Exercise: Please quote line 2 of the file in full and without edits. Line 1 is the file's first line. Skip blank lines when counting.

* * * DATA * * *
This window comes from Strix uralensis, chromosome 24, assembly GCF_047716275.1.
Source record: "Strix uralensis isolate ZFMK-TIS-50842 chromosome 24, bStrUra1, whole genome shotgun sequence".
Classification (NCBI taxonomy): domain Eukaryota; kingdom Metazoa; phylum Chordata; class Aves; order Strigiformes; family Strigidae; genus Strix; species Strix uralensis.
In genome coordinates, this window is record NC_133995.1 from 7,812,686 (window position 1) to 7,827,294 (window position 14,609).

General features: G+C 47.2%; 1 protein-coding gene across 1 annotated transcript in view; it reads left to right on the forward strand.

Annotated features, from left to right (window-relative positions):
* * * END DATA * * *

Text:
Source record: "Strix uralensis isolate ZFMK-TIS-50842 chromosome 24, bStrUra1, whole genome shotgun sequence".